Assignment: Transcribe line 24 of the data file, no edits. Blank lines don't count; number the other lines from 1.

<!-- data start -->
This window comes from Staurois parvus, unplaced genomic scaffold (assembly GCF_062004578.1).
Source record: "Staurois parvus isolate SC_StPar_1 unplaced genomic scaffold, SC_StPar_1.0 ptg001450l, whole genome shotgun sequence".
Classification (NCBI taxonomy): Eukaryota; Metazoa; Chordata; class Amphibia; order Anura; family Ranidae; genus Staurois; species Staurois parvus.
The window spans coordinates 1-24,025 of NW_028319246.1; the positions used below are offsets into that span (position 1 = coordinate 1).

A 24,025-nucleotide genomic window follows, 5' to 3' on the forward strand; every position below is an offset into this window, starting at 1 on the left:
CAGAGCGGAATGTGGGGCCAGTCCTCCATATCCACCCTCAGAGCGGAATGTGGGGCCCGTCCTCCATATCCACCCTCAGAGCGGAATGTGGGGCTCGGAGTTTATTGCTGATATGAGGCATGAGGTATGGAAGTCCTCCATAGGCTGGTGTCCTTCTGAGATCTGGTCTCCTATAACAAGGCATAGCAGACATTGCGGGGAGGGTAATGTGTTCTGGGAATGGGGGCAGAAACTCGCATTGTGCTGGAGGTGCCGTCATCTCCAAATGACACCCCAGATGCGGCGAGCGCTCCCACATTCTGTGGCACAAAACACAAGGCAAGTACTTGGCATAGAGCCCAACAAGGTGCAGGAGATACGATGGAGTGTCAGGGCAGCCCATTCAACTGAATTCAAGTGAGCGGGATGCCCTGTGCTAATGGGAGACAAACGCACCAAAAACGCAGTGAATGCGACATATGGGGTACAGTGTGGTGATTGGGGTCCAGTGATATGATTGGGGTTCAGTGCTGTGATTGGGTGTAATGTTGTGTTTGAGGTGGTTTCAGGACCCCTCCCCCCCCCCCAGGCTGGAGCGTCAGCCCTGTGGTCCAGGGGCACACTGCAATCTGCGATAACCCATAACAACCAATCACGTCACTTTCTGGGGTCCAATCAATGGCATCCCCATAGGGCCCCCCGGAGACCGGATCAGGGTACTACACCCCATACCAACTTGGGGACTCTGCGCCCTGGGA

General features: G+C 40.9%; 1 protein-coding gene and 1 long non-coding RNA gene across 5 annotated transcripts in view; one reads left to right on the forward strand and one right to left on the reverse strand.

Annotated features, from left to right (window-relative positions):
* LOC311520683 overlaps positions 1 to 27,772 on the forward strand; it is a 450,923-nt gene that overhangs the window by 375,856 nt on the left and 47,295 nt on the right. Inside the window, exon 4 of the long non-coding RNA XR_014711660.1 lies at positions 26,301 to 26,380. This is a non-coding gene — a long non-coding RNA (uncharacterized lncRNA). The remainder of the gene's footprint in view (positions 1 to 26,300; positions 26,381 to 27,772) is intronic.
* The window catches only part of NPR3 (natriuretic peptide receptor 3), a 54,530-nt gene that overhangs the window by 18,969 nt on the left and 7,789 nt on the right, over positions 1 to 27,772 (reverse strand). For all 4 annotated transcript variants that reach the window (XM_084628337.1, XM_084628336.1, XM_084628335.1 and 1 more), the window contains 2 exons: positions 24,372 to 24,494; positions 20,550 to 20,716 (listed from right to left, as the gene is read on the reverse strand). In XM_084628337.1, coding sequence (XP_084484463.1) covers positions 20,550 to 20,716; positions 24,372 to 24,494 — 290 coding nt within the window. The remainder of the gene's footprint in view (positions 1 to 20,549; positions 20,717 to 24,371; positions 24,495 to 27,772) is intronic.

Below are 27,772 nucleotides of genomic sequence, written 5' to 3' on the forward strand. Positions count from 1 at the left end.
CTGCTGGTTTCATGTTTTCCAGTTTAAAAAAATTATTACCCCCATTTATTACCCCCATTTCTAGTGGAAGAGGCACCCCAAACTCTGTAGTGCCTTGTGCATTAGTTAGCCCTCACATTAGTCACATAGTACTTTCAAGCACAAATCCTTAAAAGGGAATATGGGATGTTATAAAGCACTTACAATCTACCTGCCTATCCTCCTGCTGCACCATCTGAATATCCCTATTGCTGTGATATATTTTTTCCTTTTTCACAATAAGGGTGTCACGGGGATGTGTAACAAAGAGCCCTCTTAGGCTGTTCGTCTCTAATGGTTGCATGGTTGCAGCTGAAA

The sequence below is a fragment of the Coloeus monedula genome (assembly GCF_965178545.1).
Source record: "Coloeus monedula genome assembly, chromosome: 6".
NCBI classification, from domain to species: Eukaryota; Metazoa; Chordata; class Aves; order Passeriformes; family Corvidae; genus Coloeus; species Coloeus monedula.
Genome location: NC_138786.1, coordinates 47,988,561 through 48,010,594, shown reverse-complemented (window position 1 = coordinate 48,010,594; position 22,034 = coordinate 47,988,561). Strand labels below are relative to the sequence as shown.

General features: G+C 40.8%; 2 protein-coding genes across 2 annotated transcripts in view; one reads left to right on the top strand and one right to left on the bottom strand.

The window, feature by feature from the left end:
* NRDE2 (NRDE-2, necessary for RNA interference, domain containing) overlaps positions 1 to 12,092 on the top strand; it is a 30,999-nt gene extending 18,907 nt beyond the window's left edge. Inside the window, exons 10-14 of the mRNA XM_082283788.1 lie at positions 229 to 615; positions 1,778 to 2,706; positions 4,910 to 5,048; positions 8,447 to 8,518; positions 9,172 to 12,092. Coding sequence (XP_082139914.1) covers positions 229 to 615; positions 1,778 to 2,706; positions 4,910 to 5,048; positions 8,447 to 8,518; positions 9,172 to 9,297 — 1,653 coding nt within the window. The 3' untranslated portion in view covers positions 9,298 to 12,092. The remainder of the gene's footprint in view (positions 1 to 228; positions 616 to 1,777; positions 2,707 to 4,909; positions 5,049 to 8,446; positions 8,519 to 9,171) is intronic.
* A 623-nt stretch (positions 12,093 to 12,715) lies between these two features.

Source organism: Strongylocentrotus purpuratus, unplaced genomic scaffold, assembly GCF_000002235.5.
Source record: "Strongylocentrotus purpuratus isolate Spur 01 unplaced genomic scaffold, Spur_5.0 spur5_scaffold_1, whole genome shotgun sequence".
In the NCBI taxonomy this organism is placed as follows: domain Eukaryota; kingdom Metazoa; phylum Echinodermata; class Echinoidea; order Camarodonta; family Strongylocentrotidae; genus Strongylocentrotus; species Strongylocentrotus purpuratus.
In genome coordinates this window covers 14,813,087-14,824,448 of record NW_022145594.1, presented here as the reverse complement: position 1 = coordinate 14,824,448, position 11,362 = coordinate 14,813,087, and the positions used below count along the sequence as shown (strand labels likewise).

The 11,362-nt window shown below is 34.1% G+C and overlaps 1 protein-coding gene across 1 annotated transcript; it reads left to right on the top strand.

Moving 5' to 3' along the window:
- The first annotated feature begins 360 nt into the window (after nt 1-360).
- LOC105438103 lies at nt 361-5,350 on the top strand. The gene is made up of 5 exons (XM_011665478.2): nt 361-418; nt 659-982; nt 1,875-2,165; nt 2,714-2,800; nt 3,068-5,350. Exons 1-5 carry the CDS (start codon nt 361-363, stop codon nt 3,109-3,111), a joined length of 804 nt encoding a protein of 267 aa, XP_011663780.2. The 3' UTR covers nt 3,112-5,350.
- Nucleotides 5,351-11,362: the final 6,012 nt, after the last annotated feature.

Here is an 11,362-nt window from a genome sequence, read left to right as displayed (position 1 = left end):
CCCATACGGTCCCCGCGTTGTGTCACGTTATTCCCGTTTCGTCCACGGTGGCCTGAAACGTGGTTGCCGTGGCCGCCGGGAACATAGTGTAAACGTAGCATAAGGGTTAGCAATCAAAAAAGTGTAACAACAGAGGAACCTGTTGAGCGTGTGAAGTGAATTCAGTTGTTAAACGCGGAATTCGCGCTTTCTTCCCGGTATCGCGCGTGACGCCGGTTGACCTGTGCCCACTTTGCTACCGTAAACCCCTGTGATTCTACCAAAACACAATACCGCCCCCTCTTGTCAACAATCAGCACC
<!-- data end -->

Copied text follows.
In genome coordinates this window covers 14,813,087-14,824,448 of record NW_022145594.1, presented here as the reverse complement: position 1 = coordinate 14,824,448, position 11,362 = coordinate 14,813,087, and the positions used below count along the sequence as shown (strand labels likewise).